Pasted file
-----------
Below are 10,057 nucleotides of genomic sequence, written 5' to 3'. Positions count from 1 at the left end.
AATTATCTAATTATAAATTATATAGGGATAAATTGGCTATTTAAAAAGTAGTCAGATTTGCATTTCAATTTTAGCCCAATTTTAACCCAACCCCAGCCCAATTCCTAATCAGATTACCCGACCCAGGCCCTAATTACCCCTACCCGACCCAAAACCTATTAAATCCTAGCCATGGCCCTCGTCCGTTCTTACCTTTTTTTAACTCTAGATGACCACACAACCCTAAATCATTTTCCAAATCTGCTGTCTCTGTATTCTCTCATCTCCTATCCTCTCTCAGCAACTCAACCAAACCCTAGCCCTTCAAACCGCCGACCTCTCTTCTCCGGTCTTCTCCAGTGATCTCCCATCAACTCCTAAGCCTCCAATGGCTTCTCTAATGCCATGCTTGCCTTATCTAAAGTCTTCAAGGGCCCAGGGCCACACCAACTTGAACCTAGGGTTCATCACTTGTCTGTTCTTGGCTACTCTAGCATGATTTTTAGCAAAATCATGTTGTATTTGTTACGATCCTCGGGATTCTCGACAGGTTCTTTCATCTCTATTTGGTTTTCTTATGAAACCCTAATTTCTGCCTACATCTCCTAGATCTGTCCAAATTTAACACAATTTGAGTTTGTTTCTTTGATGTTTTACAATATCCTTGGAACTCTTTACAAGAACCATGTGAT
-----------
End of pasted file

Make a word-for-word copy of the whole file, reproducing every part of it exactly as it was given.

Below are 10,057 nucleotides of genomic sequence, written 5' to 3'. Positions count from 1 at the left end.
AATTATCTAATTATAAATTATATAGGGATAAATTGGCTATTTAAAAAGTAGTCAGATTTGCATTTCAATTTTAGCCCAATTTTAACCCAACCCCAGCCCAATTCCTAATCAGATTACCCGACCCAGGCCCTAATTACCCCTACCCGACCCAAAACCTATTAAATCCTAGCCATGGCCCTCGTCCGTTCTTACCTTTTTTTAACTCTAGATGACCACACAACCCTAAATCATTTTCCAAATCTGCTGTCTCTGTATTCTCTCATCTCCTATCCTCTCTCAGCAACTCAACCAAACCCTAGCCCTTCAAACCGCCGACCTCTCTTCTCCGGTCTTCTCCAGTGATCTCCCATCAACTCCTAAGCCTCCAATGGCTTCTCTAATGCCATGCTTGCCTTATCTAAAGTCTTCAAGGGCCCAGGGCCACACCAACTTGAACCTAGGGTTCATCACTTGTCTGTTCTTGGCTACTCTAGCATGATTTTTAGCAAAATCATGTTGTATTTGTTACGATCCTCGGGATTCTCGACAGGTTCTTTCATCTCTATTTGGTTTTCTTATGAAACCCTAATTTCTGCCTACATCTCCTAGATCTGTCCAAATTTAACACAATTTGAGTTTGTTTCTTTGATGTTTTACAATATCCTTGGAACTCTTTACAAGAACCATGTGAT